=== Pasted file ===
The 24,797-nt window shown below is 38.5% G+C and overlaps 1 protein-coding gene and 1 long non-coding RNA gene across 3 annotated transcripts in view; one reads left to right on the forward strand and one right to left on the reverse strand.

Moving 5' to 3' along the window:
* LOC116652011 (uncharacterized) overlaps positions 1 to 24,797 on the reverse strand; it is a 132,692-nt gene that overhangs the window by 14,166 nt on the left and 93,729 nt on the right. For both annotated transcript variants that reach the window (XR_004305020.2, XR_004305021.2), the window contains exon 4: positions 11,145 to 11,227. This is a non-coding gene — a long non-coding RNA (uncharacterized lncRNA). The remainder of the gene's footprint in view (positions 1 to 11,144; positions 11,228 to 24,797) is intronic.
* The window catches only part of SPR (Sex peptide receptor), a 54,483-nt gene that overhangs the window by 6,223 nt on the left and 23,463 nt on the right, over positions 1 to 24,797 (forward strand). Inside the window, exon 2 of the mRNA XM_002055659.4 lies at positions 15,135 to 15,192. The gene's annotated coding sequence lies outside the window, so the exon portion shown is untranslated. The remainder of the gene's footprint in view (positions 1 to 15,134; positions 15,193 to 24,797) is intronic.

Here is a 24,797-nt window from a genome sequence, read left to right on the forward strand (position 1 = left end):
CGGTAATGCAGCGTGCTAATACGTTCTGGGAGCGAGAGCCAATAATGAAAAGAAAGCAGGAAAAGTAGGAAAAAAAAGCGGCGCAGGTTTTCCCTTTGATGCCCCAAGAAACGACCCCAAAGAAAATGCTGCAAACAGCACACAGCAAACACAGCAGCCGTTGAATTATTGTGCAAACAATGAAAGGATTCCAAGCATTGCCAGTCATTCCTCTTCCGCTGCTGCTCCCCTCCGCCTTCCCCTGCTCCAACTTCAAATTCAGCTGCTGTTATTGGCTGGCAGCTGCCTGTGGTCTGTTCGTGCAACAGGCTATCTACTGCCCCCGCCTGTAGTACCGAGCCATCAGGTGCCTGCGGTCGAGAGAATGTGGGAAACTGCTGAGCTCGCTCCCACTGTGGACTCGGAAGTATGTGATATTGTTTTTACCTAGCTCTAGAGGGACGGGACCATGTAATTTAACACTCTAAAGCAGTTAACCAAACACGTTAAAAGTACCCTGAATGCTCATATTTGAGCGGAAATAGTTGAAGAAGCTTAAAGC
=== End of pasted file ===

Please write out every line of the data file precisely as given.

The 24,797-nt window shown below is 38.5% G+C and overlaps 1 protein-coding gene and 1 long non-coding RNA gene across 3 annotated transcripts in view; one reads left to right on the forward strand and one right to left on the reverse strand.

Moving 5' to 3' along the window:
* LOC116652011 (uncharacterized) overlaps positions 1 to 24,797 on the reverse strand; it is a 132,692-nt gene that overhangs the window by 14,166 nt on the left and 93,729 nt on the right. For both annotated transcript variants that reach the window (XR_004305020.2, XR_004305021.2), the window contains exon 4: positions 11,145 to 11,227. This is a non-coding gene — a long non-coding RNA (uncharacterized lncRNA). The remainder of the gene's footprint in view (positions 1 to 11,144; positions 11,228 to 24,797) is intronic.
* The window catches only part of SPR (Sex peptide receptor), a 54,483-nt gene that overhangs the window by 6,223 nt on the left and 23,463 nt on the right, over positions 1 to 24,797 (forward strand). Inside the window, exon 2 of the mRNA XM_002055659.4 lies at positions 15,135 to 15,192. The gene's annotated coding sequence lies outside the window, so the exon portion shown is untranslated. The remainder of the gene's footprint in view (positions 1 to 15,134; positions 15,193 to 24,797) is intronic.

Here is a 24,797-nt window from a genome sequence, read left to right on the forward strand (position 1 = left end):
CGGTAATGCAGCGTGCTAATACGTTCTGGGAGCGAGAGCCAATAATGAAAAGAAAGCAGGAAAAGTAGGAAAAAAAAGCGGCGCAGGTTTTCCCTTTGATGCCCCAAGAAACGACCCCAAAGAAAATGCTGCAAACAGCACACAGCAAACACAGCAGCCGTTGAATTATTGTGCAAACAATGAAAGGATTCCAAGCATTGCCAGTCATTCCTCTTCCGCTGCTGCTCCCCTCCGCCTTCCCCTGCTCCAACTTCAAATTCAGCTGCTGTTATTGGCTGGCAGCTGCCTGTGGTCTGTTCGTGCAACAGGCTATCTACTGCCCCCGCCTGTAGTACCGAGCCATCAGGTGCCTGCGGTCGAGAGAATGTGGGAAACTGCTGAGCTCGCTCCCACTGTGGACTCGGAAGTATGTGATATTGTTTTTACCTAGCTCTAGAGGGACGGGACCATGTAATTTAACACTCTAAAGCAGTTAACCAAACACGTTAAAAGTACCCTGAATGCTCATATTTGAGCGGAAATAGTTGAAGAAGCTTAAAGC